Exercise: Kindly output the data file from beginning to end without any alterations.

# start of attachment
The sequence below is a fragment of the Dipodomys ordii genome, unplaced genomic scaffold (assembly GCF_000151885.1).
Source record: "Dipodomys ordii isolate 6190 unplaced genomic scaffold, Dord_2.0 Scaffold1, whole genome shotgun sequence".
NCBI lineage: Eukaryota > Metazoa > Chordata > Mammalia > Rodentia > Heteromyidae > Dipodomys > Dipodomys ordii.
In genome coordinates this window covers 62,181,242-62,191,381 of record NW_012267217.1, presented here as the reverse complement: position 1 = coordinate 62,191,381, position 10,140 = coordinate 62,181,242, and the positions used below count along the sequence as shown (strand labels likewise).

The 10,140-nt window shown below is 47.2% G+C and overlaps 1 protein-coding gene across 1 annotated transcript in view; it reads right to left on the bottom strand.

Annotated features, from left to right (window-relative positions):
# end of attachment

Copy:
The sequence below is a fragment of the Dipodomys ordii genome, unplaced genomic scaffold (assembly GCF_000151885.1).
Source record: "Dipodomys ordii isolate 6190 unplaced genomic scaffold, Dord_2.0 Scaffold1, whole genome shotgun sequence".
NCBI lineage: Eukaryota > Metazoa > Chordata > Mammalia > Rodentia > Heteromyidae > Dipodomys > Dipodomys ordii.
In genome coordinates this window covers 62,181,242-62,191,381 of record NW_012267217.1, presented here as the reverse complement: position 1 = coordinate 62,191,381, position 10,140 = coordinate 62,181,242, and the positions used below count along the sequence as shown (strand labels likewise).

The 10,140-nt window shown below is 47.2% G+C and overlaps 1 protein-coding gene across 1 annotated transcript in view; it reads right to left on the bottom strand.

Annotated features, from left to right (window-relative positions):